– linksassin
    Jul 14 '20 at 4:35
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The stats indeed do not change, and thus indeed seem odd

The inability to change game statistics is indeed a major limitation on this racial trait, and means that changelings are usually pretty easy to spot for attentive and knowledgeable folk regardless of what form the changeling takes, because they cannot actually act like members of the race they are impersonating. A dedicated changeling might attempt to make a disguise more convincing by picking one close to their true form (like a human), using magic, using legerdemain, making use of concealment, and/or limiting the circumstances under which they are observed, but a changeling forced to adopt a new form 'on the fly' will have great difficulty pulling it off, especially for races with a lot of observable traits (e.g. a changeling-turned-wolf has neither a bite attack nor Pack Tactics nor the Beast type. Maybe a human city-dweller might confuse it for a wolf through a fog bank, but there's no way a wolf should be fooled into thinking it's part of the pack, even for an instant)

For all other concerns, ask your DM

"The same basic arrangement of limbs" has no special meaning, nor any clear meaning in real life. The GM has to make up what that means. The same goes for "the specifics" of your appearance, and "so much that your size changes". It's going to vary widely from table to table. The only real solution is to ask the person running your game, or decide what you want if you are running your own game. A spider is basically never going to be okay, a human will basically always be okay, but there's a lot of grey area to argue over in-between.

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  • \$\begingroup\$ While I agree their masks (or "on the fly" as you say) would make it a bad choice, yet the entry on their persona states that it would be quite hard (unless they are caught in something like a local from their supposed birthplace) to detect the disguise as they are masks done with a lot of research and background information. Adding an actor feat would help solidify the masks too.... but that still doesn't give a good point as to what a changeling can turn into... Another example I thought of later was "cannot change into a creature you didn't see" vs "I saw a drow and I want black hair"... \$\endgroup\$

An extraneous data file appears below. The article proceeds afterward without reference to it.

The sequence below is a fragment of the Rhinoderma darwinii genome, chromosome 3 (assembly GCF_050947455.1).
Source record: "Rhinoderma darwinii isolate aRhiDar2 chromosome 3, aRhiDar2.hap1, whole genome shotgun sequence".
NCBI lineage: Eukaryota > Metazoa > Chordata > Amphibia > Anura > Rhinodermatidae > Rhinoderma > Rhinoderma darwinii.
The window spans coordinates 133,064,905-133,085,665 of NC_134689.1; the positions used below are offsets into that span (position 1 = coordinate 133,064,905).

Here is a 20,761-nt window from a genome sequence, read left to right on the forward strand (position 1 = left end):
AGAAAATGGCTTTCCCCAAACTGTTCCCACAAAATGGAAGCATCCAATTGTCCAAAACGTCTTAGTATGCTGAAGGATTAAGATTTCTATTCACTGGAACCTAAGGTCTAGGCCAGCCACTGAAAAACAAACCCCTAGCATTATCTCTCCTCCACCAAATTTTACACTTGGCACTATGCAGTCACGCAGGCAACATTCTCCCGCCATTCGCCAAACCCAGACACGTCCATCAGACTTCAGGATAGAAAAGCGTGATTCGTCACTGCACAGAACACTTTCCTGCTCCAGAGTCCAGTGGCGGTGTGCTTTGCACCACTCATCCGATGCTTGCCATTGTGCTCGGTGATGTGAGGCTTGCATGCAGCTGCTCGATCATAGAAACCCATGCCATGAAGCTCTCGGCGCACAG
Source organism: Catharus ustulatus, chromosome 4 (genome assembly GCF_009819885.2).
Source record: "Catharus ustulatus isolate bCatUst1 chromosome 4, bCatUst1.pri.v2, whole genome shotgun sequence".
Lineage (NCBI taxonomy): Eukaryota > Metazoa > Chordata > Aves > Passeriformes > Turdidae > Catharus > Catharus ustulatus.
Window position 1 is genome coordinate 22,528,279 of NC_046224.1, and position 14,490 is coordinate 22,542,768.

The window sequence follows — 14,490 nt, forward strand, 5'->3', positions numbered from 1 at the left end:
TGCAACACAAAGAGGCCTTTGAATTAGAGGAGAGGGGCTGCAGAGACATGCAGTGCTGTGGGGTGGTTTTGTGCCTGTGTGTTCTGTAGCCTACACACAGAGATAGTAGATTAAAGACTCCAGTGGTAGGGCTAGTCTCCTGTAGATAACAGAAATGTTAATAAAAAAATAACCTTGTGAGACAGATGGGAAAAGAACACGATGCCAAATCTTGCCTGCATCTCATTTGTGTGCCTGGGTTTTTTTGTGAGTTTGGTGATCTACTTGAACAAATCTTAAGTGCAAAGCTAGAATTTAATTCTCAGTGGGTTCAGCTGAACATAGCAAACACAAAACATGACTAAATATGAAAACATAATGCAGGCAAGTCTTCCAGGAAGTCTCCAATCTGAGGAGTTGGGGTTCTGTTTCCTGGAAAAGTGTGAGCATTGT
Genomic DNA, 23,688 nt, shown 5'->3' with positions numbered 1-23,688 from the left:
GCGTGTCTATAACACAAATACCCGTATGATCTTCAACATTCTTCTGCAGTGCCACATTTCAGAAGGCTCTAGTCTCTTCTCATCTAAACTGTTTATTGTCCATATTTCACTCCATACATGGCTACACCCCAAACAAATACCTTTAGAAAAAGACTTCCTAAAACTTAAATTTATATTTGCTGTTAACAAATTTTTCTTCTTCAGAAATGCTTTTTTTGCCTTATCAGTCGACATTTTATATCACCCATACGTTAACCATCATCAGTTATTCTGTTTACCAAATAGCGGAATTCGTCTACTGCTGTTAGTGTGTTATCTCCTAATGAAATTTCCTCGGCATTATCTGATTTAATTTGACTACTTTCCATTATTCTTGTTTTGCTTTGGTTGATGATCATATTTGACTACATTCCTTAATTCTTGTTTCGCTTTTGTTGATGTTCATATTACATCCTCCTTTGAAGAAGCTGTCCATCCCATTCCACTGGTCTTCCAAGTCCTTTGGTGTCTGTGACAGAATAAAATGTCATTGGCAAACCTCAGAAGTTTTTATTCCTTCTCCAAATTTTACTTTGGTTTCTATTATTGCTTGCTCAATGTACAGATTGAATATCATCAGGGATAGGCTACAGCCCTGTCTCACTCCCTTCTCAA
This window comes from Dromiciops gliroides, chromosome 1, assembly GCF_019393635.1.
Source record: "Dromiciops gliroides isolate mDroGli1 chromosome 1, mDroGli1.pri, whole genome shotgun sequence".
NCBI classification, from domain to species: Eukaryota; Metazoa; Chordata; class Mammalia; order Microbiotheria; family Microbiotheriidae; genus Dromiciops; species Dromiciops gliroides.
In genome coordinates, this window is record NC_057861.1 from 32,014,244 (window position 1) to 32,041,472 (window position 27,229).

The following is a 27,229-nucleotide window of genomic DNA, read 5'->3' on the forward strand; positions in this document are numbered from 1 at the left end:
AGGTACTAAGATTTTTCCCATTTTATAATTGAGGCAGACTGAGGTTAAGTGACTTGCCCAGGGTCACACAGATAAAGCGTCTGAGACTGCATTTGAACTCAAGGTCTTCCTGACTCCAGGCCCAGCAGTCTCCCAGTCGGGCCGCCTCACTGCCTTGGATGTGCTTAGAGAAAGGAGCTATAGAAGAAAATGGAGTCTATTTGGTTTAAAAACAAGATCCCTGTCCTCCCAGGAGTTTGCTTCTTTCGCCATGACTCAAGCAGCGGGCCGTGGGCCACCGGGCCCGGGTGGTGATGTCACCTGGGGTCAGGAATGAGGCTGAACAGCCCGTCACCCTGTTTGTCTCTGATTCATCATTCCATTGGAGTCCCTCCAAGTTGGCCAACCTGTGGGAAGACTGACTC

– Victor B
    Jul 8 '20 at 0:12
  • \$\begingroup\$ Sorry, that might have been confusing. As Personas are legit second identities with the documentation for any medium creature they have seen, I am finding it confusing on knowing where the line is drawn... In my examples (this or that), I hinted at different configurations including constructs to ask "is this a valid creature type?" \$\endgroup\$
    – Victor B
    Jul 8 '20 at 0:22
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How does it work? Because Magic.

I think you are looking too deeply into this and wanting to assign a reason for something magical in nature. Yes, this is a physical property of a fantastical race, but the explanations for exactly how that work are really not necessary to explain how it works.

It's clear from the Changeling's description in what you can do and what benefits it gives and doesn't give you. The why really isn't as important, because it just is.

It does make it hard to understand how someone wouldn't notice, but the level of notice is going to be up to the DM and the table as to how many limitations they want to place on this ability.